OPINION: Even the best brands won't last indefinitely
Let us be reminded by investors of the old adage that “revenue is vanity, profit is sanity, cash is reality”.
Everybody believes they know something about branding and most have strong opinions about many brands - and it is their right to do so.
As every company chief executive and their employees should know: the customer is king and, as the saying goes, beauty lies in the eye of the beholder.
Late last year the latest World Brand rankings were announced. There were few surprises.
Top 10 Most Valuable Brands:
9. Ping An
Amazon increased its value by 17.5percent and Google up by 11.9percent while Apple lost as much as 8.5percent in brand value.
The first four companies are US companies and so is number seven and eight. Korea is a surprise contributor at number five and China has three companies in the top 10.
No South African company made it into the top rankings, although we are well aware that homeboy Elon Musk’s Tesla is now worth more than Ford and Chrysler combined.
Tesla is racing ahead as the fastest-growing brand with a brand value of $12.4 billion (R186.7bn), up 65percent on last year’s valuation.
The electric vehicle innovator began sales to customers in further reaches than ever before, including China, Australia, the UK and several markets in Eastern Europe. Ferrari remains the world's strongest brand on the Brand Strength Index (BSI) with a score of 94.1 (out of 100), with an Elite AAA rating.
The embodiment of luxury, Ferrari continues to be admired and desired around the world, and its outstanding brand strength reflects this.
Via Naspers, the company Tencent is watched closely by fund managers and they come in as the 27th most valued ranked brand in the world.
Great brands need great leaders. They set and direct brand purpose and balance short and long-term financial returns. Their role is to gauge the mood of external stakeholders and ensure that all internal stakeholders behave in a way that is consistent with optimising purpose and profit.
Tencent’s chief executive, Ma Huteng, made it to the esteemed fourth place in the Brand Guardianship Index 2020. With a bit of a stretch one can find the JSE connection to this man.
Branding is not just talking a good story, it must deliver on its promise. This is something Uber is battling to do as its brand value dropped by one third, down 32percent to $15.3bn, forcing it to share the ride with five fastest-falling brands in the ranking.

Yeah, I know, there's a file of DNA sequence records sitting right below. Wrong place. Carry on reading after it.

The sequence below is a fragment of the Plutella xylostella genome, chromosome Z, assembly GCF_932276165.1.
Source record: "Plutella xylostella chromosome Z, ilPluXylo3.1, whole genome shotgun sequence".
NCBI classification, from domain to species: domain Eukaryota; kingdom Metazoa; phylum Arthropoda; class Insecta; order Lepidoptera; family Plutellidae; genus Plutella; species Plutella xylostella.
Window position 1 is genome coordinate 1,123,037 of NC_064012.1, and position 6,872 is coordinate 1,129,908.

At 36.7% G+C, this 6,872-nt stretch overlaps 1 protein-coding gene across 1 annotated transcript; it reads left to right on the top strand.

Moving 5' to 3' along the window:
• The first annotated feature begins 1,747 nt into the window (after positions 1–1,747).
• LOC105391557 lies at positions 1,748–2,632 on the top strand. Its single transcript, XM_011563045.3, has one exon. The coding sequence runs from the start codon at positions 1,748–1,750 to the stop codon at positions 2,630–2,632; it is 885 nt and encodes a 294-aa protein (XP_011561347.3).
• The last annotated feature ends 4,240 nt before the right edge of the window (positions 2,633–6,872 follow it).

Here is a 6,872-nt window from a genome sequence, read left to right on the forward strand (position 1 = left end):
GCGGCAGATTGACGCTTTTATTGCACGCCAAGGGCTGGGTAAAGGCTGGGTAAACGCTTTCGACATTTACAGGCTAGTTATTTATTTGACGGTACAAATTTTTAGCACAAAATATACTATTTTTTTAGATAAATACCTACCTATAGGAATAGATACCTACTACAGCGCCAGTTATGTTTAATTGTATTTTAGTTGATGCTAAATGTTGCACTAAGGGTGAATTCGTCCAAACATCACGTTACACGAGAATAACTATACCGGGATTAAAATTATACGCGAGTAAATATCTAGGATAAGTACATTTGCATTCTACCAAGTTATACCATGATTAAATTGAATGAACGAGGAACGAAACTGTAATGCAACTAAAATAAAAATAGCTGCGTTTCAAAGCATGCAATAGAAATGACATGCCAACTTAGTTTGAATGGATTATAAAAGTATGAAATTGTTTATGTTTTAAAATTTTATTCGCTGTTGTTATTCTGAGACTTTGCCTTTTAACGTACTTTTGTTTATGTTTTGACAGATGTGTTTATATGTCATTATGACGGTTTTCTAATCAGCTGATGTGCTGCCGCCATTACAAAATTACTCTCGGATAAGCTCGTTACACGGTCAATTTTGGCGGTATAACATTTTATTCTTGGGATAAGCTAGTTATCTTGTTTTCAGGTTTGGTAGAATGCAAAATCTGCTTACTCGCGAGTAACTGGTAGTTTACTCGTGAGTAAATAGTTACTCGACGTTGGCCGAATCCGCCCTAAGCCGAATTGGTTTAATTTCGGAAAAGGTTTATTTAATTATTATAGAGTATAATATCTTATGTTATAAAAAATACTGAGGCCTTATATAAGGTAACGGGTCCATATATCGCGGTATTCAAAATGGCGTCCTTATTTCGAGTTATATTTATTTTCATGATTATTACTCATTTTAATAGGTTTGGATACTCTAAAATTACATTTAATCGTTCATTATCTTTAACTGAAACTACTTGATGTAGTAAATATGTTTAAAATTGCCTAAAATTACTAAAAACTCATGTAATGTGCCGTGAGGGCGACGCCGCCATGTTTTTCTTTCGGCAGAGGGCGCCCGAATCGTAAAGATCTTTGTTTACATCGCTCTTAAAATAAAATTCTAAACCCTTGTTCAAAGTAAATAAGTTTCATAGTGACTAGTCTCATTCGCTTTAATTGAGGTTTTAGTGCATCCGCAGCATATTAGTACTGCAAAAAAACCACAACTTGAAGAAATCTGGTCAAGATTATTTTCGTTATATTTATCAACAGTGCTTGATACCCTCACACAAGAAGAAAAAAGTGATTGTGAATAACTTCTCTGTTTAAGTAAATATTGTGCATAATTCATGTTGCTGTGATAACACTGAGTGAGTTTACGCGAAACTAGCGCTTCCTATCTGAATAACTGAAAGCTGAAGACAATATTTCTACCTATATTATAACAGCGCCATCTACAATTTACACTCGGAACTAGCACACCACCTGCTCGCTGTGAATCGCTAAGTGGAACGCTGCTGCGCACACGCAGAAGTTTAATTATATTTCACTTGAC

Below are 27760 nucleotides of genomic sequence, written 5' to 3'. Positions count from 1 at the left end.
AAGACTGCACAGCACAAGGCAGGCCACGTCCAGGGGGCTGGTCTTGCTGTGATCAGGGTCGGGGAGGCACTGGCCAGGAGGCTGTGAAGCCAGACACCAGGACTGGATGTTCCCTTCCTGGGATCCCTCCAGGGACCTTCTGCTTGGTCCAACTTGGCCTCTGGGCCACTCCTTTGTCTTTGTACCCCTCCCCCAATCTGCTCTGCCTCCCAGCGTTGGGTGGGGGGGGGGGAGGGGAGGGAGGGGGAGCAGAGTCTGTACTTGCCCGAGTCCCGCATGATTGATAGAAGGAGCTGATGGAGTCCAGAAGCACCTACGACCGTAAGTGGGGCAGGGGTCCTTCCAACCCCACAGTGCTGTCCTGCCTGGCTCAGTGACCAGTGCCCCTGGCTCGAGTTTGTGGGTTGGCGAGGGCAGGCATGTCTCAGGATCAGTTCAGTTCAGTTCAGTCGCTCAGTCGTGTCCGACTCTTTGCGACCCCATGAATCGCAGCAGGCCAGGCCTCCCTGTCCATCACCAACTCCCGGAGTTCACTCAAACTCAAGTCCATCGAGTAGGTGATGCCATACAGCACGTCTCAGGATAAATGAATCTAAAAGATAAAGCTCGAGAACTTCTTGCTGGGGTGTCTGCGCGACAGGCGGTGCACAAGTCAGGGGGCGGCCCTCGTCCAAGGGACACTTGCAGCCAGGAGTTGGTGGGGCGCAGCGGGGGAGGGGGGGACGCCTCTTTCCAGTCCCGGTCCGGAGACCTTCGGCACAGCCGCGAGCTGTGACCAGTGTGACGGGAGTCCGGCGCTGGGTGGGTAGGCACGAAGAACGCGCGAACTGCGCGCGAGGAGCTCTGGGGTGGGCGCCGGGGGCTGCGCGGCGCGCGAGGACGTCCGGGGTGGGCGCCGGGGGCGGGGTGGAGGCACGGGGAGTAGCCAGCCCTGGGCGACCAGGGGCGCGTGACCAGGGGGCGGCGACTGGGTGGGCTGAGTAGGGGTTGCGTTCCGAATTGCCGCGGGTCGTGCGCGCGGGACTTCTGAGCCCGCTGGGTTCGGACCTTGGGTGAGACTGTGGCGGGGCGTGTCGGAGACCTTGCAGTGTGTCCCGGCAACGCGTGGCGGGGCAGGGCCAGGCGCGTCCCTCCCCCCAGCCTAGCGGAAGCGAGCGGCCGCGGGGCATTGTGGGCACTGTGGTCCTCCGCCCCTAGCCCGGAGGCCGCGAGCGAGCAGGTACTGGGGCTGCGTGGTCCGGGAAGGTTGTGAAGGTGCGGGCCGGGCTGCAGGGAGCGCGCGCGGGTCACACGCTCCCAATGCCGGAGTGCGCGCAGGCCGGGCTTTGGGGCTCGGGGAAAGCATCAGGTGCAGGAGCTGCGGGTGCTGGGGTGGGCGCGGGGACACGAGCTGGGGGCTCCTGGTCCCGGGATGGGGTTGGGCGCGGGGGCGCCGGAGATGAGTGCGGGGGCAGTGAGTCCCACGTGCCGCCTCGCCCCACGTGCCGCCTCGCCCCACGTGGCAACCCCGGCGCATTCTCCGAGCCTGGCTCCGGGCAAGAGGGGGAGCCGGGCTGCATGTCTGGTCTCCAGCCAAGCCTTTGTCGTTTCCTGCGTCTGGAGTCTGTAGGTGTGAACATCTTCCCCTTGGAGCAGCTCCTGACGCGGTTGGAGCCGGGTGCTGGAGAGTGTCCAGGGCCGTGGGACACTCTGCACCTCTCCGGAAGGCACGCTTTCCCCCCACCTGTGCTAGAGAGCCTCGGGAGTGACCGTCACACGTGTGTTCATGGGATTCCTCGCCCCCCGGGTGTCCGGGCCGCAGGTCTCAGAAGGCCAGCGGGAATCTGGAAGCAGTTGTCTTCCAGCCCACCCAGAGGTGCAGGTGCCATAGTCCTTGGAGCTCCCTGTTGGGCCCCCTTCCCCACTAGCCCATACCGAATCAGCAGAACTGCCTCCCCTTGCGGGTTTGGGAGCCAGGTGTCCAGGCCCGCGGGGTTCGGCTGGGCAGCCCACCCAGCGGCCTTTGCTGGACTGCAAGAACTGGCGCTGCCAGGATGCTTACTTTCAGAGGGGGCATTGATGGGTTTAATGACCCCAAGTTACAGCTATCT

An example of talking a good story in my view is what Absa claims: “For our customers, we will create unprecedented, seamless experiences to engage and delight them.”
In my experience, my closest Absa branches and a nearby ATM were closed and delight was the furthest from my mind. I am aware that while dealing with fraud perpetrated on accounts certain staff mislead the reporting staff by supplying a false reference code.
Absa have lost many clients to other banks such as Capitec and it is because they do not delight their customers, they just write nice-sounding words in their annual report.
Where does our own country South Africa stand?
We are a proud nation and want to compete with the best. Our Top Brands, with a brand valuation, are made up of MTN at R44.2bn, Vodacom at R27.5bn, FNB at R19.4bn, Absa at R18.9bn and Standard Bank at R18.5bn. Capitec is quickly closing the gap and its brand value is at R6.8bn.
Recently I had the most pleasant surprise with my 13-year old BMW GS1200 motorbike. The vehicle broke down and I took it in for repairs.
I was told BMW (West Rand branch) would require an extra few days to replace up to five parts that were on the BMW (Germany) re-call list.
I find it absolutely amazing that BMW is so proud of its brand it is prepared to repair parts not as yet defective on the motorbike. This was done without them being asked to do so and there was no expectation of such a service to be performed.
A brand does not last indefinitely. Internally generated intangibles’ value cannot be properly and fairly determined, so under GAAP they are not to be placed on the balance sheet (one can have a seriously long discussion about this on another day).
General Motors announced on Monday it would scrap struggling Australian car brand Holden, with engineering, design and sales operations to be wound down in the coming months.
The more than 150-year-old company created Australia’s first local mass-produced vehicle and was a dominant brand in the country for decades, becoming a cultural touchstone Down Under.
Company chief executive Julian Blissett said GM had come to the realisation it was unable to make the “significant investment” required for Holden to be competitive and profitable in the long term.
We can just hope our own Eskom does not reach the same conclusion.
Corrie Kruger is an independent analyst.